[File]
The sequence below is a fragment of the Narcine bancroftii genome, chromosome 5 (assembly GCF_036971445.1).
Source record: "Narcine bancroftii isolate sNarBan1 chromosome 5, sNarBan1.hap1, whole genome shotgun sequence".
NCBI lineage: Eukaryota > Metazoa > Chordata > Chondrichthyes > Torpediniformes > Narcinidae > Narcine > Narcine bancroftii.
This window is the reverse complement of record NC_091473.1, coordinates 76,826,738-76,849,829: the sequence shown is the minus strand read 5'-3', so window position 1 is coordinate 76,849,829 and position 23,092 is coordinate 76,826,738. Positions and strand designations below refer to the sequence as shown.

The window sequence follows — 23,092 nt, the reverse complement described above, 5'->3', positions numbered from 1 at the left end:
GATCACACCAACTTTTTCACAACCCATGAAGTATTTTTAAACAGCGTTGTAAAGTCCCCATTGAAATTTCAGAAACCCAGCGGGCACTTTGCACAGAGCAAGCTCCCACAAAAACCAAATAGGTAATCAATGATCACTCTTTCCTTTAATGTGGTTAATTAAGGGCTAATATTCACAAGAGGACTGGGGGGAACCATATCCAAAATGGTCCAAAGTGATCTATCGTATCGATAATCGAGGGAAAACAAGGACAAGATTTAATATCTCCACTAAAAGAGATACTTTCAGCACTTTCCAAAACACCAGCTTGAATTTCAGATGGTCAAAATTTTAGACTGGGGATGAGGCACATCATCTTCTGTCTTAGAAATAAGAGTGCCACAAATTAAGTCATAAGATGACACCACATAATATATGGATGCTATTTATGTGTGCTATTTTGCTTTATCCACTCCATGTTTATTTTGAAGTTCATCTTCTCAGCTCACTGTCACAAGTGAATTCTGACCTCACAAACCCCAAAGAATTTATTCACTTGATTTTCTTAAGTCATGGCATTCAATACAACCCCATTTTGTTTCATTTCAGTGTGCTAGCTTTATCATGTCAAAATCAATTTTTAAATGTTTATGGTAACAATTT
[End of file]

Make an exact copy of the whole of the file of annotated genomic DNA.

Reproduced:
The sequence below is a fragment of the Narcine bancroftii genome, chromosome 5 (assembly GCF_036971445.1).
Source record: "Narcine bancroftii isolate sNarBan1 chromosome 5, sNarBan1.hap1, whole genome shotgun sequence".
NCBI lineage: Eukaryota > Metazoa > Chordata > Chondrichthyes > Torpediniformes > Narcinidae > Narcine > Narcine bancroftii.
This window is the reverse complement of record NC_091473.1, coordinates 76,826,738-76,849,829: the sequence shown is the minus strand read 5'-3', so window position 1 is coordinate 76,849,829 and position 23,092 is coordinate 76,826,738. Positions and strand designations below refer to the sequence as shown.

The window sequence follows — 23,092 nt, the reverse complement described above, 5'->3', positions numbered from 1 at the left end:
GATCACACCAACTTTTTCACAACCCATGAAGTATTTTTAAACAGCGTTGTAAAGTCCCCATTGAAATTTCAGAAACCCAGCGGGCACTTTGCACAGAGCAAGCTCCCACAAAAACCAAATAGGTAATCAATGATCACTCTTTCCTTTAATGTGGTTAATTAAGGGCTAATATTCACAAGAGGACTGGGGGGAACCATATCCAAAATGGTCCAAAGTGATCTATCGTATCGATAATCGAGGGAAAACAAGGACAAGATTTAATATCTCCACTAAAAGAGATACTTTCAGCACTTTCCAAAACACCAGCTTGAATTTCAGATGGTCAAAATTTTAGACTGGGGATGAGGCACATCATCTTCTGTCTTAGAAATAAGAGTGCCACAAATTAAGTCATAAGATGACACCACATAATATATGGATGCTATTTATGTGTGCTATTTTGCTTTATCCACTCCATGTTTATTTTGAAGTTCATCTTCTCAGCTCACTGTCACAAGTGAATTCTGACCTCACAAACCCCAAAGAATTTATTCACTTGATTTTCTTAAGTCATGGCATTCAATACAACCCCATTTTGTTTCATTTCAGTGTGCTAGCTTTATCATGTCAAAATCAATTTTTAAATGTTTATGGTAACAATTT